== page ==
14 [Test]

   15 public void OnViewReadyM_ViewShouldContainItemsFromRepository()

   16 {

   17     // Create the mock objects

   18     MockRepository mocks = new MockRepository();

   19     IProjectListView listView = mocks.CreateMock<IProjectListView>();

   20 

   21     // Creat a real presenter and assign the mock view to it

   22     ProjectListViewPresenter listViewPresenter = new ProjectListViewPresenter();

   23     listViewPresenter.View = listView;

   24 

   25     // Set the expectations of the mock via a constraint

   26     RepositoryFactory factory = new RepositoryFactory();

   27     ProjectRepository repository = (ProjectRepository)factory.GetRepository<Project>();

   28     List<Project> fakeProjectList;

   29     fakeProjectList = repository.GetAll();

   30     listView.Projects = null;

   31     LastCall.Constraints(new AbstractConstraint[] { List.Equal(fakeProjectList) });

   32 

   33     // Invoke the mock engine

   34     mocks.ReplayAll();

   35 

   36     // Call the real presenter that we want to test

   37     // This will call the repository to retrieve a list of

   38     // projects and update the view to include them

   39     listViewPresenter.OnViewReady();

   40 

   41     // Teardown the mocks

   42     mocks.VerifyAll();

   43 }

Note that we also don't have to do the Assert.AreEqual check at the end. Our call to VerifyAll will handle that when the mock is torn down.

Like I said, the amount of code isn't that much different, you're just using a different call on setting up the mock. However you can add as many constraints as you like. For example you can ensure the list is of the right type, it contains that many items, and you can even tell it the first item has to have some pre-determined value. Constraints are stacked up and evaluated when you tear the mock down so make sure you put in the VerifyAll call.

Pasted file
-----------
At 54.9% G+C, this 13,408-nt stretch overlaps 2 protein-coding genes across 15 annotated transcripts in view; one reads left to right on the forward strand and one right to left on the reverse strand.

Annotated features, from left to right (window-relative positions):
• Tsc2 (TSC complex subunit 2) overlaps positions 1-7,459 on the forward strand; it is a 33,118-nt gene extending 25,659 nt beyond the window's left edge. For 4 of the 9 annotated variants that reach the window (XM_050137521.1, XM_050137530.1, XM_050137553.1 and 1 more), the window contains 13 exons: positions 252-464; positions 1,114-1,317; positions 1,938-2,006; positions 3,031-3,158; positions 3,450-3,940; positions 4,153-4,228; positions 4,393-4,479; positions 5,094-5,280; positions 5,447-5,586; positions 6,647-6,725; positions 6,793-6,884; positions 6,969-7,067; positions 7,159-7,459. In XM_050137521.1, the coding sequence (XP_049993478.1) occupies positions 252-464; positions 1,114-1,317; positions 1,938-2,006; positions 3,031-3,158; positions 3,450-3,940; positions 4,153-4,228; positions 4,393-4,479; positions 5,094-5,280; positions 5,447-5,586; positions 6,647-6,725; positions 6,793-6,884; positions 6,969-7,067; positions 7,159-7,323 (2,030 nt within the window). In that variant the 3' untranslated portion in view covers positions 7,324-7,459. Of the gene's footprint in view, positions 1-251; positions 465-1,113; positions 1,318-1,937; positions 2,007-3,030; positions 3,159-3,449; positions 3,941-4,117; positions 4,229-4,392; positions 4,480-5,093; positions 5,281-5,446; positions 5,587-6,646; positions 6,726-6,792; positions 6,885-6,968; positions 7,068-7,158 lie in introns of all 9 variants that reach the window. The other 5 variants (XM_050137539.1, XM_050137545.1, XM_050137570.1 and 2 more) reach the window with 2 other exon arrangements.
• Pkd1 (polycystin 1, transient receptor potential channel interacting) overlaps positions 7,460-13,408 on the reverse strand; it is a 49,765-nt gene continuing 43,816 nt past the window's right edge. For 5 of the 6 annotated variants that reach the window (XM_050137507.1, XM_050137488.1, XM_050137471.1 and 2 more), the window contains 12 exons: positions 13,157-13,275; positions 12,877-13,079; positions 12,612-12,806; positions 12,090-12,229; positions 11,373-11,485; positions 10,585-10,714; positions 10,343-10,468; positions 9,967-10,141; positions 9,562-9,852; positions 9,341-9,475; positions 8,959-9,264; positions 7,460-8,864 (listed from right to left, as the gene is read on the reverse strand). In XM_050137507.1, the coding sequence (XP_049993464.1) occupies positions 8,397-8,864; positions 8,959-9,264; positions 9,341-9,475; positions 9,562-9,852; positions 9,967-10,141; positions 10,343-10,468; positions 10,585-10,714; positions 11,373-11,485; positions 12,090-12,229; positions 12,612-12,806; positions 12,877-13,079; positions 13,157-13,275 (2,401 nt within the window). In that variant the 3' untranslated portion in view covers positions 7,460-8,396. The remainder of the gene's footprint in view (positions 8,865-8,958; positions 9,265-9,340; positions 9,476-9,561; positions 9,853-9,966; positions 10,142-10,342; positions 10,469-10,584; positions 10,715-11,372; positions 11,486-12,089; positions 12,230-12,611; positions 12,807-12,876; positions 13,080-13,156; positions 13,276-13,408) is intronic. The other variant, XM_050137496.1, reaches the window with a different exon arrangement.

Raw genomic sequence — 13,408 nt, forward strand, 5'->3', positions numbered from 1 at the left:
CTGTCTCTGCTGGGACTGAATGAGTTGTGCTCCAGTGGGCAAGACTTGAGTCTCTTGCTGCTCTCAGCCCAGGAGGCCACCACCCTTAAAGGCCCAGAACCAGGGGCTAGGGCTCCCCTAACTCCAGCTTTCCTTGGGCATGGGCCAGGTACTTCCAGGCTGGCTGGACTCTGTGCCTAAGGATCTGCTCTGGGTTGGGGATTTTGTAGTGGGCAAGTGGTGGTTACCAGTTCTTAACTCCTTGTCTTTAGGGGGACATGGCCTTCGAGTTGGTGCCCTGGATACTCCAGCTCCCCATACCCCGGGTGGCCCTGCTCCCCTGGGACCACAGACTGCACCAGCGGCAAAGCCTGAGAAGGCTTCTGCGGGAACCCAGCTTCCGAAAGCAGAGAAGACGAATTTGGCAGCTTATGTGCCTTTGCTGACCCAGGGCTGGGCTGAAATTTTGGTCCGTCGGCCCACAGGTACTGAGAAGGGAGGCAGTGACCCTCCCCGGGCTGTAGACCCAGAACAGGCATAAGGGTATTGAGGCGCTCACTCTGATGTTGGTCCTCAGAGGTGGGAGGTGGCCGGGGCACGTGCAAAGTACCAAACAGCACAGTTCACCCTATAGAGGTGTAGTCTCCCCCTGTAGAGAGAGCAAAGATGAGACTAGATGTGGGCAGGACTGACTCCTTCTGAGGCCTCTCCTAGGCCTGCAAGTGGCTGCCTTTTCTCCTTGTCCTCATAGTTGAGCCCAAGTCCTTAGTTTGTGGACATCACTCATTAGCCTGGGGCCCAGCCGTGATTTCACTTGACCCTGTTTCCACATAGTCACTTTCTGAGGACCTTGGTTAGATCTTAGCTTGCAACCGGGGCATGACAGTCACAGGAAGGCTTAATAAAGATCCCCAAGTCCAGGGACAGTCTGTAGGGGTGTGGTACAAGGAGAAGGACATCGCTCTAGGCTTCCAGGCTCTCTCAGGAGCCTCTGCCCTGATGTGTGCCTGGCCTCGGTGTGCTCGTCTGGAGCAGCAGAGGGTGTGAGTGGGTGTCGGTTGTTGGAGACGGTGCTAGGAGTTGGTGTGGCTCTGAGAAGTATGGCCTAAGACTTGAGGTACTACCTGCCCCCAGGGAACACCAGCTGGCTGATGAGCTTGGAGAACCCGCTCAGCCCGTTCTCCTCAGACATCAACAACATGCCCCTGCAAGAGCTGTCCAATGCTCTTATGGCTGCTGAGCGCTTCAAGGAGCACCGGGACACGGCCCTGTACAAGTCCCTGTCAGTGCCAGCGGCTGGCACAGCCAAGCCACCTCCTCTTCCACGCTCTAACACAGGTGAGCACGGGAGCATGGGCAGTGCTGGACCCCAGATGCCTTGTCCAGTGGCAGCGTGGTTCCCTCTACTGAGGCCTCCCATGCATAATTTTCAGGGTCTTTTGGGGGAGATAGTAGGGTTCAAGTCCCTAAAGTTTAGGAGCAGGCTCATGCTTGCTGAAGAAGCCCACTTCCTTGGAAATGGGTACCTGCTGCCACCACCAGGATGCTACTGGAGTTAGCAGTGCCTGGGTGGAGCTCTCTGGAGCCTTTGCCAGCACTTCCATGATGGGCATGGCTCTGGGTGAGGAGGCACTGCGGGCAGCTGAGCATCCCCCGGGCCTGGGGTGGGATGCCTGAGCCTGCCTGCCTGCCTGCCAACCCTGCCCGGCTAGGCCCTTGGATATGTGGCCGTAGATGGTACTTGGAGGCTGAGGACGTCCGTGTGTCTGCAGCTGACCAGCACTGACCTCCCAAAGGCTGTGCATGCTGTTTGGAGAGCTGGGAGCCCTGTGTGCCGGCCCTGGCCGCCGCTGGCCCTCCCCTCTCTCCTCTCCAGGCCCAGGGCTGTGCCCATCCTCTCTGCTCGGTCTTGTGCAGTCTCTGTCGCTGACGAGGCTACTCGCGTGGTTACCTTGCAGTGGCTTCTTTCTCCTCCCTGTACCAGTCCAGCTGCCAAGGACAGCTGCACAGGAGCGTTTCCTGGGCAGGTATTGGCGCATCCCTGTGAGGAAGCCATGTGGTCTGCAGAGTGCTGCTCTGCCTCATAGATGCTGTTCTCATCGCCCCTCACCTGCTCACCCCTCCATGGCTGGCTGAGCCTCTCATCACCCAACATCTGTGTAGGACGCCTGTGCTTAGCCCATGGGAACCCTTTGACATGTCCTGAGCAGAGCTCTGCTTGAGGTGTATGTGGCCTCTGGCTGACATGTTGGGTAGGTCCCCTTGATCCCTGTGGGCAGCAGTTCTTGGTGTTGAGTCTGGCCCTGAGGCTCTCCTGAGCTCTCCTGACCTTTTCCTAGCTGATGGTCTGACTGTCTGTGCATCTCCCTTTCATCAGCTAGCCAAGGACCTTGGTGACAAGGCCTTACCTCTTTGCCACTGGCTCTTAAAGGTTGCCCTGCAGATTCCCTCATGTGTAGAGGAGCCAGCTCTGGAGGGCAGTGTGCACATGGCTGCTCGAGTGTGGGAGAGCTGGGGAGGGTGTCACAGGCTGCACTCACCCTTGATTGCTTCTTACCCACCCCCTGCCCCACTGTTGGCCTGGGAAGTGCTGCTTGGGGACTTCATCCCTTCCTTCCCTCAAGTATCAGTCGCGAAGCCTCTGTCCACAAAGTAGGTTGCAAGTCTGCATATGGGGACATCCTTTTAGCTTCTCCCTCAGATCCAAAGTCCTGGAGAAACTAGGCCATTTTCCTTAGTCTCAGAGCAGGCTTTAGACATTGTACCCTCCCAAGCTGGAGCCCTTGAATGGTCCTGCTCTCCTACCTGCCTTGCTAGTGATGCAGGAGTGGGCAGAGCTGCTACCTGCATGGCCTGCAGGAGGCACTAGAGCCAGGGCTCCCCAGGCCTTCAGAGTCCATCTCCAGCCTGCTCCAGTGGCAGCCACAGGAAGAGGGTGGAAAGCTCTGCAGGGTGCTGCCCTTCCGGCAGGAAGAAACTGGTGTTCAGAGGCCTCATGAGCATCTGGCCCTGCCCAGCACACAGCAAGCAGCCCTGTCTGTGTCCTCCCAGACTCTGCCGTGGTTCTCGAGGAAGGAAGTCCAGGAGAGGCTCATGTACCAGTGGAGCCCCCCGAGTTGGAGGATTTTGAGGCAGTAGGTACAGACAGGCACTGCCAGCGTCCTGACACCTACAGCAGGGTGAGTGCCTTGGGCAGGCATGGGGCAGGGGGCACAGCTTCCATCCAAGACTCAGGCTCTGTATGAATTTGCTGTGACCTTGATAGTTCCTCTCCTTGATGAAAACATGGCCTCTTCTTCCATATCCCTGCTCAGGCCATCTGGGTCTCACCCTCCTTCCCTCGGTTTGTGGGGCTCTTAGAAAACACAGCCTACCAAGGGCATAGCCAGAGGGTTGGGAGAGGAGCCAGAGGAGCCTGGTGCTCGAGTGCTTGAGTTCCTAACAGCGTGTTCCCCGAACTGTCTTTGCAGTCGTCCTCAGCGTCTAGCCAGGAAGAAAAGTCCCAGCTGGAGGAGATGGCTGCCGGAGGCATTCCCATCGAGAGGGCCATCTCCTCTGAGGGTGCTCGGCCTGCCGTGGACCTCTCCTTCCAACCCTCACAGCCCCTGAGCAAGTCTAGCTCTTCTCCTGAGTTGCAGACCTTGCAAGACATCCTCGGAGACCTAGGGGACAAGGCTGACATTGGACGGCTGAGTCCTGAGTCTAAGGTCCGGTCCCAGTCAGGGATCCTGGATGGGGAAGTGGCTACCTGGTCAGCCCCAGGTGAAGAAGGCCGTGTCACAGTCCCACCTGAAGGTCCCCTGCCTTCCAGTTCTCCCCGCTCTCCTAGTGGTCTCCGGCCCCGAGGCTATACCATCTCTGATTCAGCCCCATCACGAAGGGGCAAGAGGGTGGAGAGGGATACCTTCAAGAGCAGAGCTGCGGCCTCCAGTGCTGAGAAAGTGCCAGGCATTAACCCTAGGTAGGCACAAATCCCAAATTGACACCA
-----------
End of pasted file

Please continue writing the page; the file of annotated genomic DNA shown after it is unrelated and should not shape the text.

This is just an example of changing the way you might check a list of items using constraints but you can use constraints for any type. For example if you had a single property on a mocked object you can add a constraint that it was greater than or equal to a certain value, or that it met a certain type if you were say testing a sub-class. Check out the "Is" class to do things like Is.GreaterThan, Is.LessThanOrEqual, Is.Type, etc.

Lots of possibilities here so dig in and play with constraints on your mocks. You might find something interesting and learn something new along the way!

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Published Monday, April 2, 2007 6:53 AM by Bil Simser
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Comments

# re: Comparing expectations with Constraints using Rhino Mocks

Monday, April 2, 2007 11:21 AM by Ayende Rahien

Just to note, I prefer this syntax (no explicit array declaration):

LastCall.Constraints(List.Equal(fakeProjectList));

Also, the constraint that you specified is the default mode for Rhino Mocks. If you don't do anything, it will expect to get the same values back.

In other words:

view.Projects = fakeProjectsList;

And:

view.Projects = null;

LastCall.Constraints(Is.Equals(fakeProjectsList));

Are the same.

Note that List.Equals compares the _content_ of the lists, and not the actual list instance.

# re: Comparing expectations with Constraints using Rhino Mocks

Monday, April 2, 2007 11:31 AM by Bil Simser

Oren,

I tried a test with just

mockView.Projects = fakeProjectList;

but got this stack error:

TestCase 'Bantrel.Applications.EHT.Tests.Unit.Presenters.ProjectListPresenterFixture.OnViewReady_ViewShouldContainItemsFromRepository'

failed: Rhino.Mocks.Exceptions.ExpectationViolationException : IProjectListView.set_Projects(System.Collections.Generic.List`1[Bantrel.Applications.EHT.Core.Project]); Expected #0, Actual #1.

IProjectListView.set_Projects(System.Collections.Generic.List`1[Bantrel.Applications.EHT.Core.Project]); Expected #1, Actual #0.

TearDown : System.Reflection.TargetInvocationException : Exception has been thrown by the target of an invocation.

 ----> Rhino.Mocks.Exceptions.ExpectationViolationException : IProjectListView.set_Projects(System.Collections.Generic.List`1[Bantrel.Applications.EHT.Core.Project]); Expected #0, Actual #1.